On our family walk last night, I took this photo on Main Street between William Street and the South Green. It looks like the battle between the trees and the sidewalk has finally come to an end. Although it doesn't much surprise me, I was sad to see that the trees lost.
This block, on the South end of Main Street, has always made Middletown look a little more like Litchfield or Wethersfield than a city. The old houses here are not original to this site. The buildings between the Baptist Church (corner of Main & William) and the South Green were saved from the redevelopment efforts that wiped out much of the downtown fabric in the 1970's. The late John Reynolds apparently used his considerable capital - social and financial - to rally support for saving a few examples of colonial and federal architecture that were slated for demolition, moving them to this site. This classic streetscape, across from the Inn at Middletown, creates charm and character in this part of downtown. Interestingly, the history this block represents is not just of the old settlement, but of the long tradition in Middletown of citizens arguing for a different way to think about "progress".
At downtown meetings over the years, whenever sidewalk renovations were discussed, I've tried to bring up these specific trees as an example of a place where we need to work as hard as we can to preserve them instead of just cutting them down when the inevitable infrastructure work began. Why? I confess, I'm not much of a tree fanatic. I don't even know what kind they were. But I know that the canopy they provided gave me a little rush of collective memory every time I walked under them. This is what it means to live in New England: old houses, old trees, and a sense of the order that was imposed on this land by those colonists. Maybe even a little bit of "Ye Olde-y Village" fantasy. As I've written here before, those tree-lined streets are our brand, and it's foolhardy to let them go without a fight.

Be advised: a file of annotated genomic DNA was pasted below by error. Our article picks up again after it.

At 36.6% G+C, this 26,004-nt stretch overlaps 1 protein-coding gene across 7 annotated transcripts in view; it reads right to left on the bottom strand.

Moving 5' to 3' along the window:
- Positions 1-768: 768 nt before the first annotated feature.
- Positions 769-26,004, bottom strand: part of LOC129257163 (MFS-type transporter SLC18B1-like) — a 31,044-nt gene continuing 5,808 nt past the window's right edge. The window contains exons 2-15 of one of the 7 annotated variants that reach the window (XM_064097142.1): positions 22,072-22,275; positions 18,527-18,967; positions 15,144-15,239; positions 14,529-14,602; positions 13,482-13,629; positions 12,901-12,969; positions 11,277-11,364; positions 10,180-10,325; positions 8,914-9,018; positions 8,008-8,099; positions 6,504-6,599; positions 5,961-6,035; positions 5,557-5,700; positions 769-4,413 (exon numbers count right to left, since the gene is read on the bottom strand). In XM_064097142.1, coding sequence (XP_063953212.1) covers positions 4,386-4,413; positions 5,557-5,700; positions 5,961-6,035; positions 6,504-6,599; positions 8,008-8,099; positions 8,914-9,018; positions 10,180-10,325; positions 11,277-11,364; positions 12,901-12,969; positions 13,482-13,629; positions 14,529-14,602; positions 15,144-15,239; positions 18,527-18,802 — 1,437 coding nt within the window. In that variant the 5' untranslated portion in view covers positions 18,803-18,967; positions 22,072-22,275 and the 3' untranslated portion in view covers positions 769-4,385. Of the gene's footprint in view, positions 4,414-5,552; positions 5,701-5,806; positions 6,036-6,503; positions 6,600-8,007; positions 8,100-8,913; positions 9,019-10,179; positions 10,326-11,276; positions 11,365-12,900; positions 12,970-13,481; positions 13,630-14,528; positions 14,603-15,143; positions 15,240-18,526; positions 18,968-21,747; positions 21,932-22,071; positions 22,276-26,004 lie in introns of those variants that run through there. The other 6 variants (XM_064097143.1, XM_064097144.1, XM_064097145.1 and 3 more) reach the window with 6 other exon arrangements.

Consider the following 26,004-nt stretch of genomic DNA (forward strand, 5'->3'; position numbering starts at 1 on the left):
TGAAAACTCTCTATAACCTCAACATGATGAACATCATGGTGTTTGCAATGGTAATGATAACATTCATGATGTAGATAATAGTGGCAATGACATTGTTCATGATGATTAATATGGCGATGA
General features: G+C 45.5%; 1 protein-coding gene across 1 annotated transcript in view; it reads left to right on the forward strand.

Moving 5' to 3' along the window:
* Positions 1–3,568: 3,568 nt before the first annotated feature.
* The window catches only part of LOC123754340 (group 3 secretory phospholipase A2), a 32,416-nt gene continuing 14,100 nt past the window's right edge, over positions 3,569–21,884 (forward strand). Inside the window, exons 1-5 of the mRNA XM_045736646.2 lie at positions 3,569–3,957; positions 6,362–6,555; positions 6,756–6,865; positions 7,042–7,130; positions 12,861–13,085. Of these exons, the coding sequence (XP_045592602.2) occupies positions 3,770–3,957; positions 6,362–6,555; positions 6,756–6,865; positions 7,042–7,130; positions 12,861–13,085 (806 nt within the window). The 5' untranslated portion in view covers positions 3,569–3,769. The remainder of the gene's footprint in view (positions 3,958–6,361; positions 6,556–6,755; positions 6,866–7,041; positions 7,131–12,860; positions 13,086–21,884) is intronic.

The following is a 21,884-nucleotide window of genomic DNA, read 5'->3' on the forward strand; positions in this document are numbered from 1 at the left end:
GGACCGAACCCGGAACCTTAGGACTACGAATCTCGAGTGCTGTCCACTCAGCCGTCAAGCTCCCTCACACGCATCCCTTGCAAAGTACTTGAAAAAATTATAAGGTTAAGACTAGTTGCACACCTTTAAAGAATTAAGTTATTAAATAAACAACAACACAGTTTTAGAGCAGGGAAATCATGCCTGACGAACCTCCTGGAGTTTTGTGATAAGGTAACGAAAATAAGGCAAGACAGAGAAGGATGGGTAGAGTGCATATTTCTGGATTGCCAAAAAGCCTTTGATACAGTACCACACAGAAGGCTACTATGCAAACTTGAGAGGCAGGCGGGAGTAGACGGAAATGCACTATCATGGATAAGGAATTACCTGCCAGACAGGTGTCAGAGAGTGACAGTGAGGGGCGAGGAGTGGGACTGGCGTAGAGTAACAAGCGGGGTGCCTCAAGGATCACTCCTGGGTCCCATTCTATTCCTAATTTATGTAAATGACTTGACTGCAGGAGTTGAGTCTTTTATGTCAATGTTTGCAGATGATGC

Here's another photo for you.
It's the tree that shades the corner at Thai Gardens. Ten years ago, it had an X on it, waiting for demolition, but Public Works and Mayor Thornton responded to protest and found a way to give the tree room to grow, while continuing the sidewalk replacement. I'm just sorry we couldn't find a way to save the trees in front of the Reynolds houses.
There's no doubt that the sidewalk was in terrible shape in this block. But was there possibly another solution? Moving the sidewalk a few feet? Creating bigger planter areas? Putting more resources into the project? Something else?
These are the questions I would have asked if I'd seen a removal notice on the trees - which the city is supposed to post so that citizens can protest. But if the notices were posted, I just missed them. The trees are down, and saplings will go in. Start the clock. In thirty years, it will make a beautiful snapshot.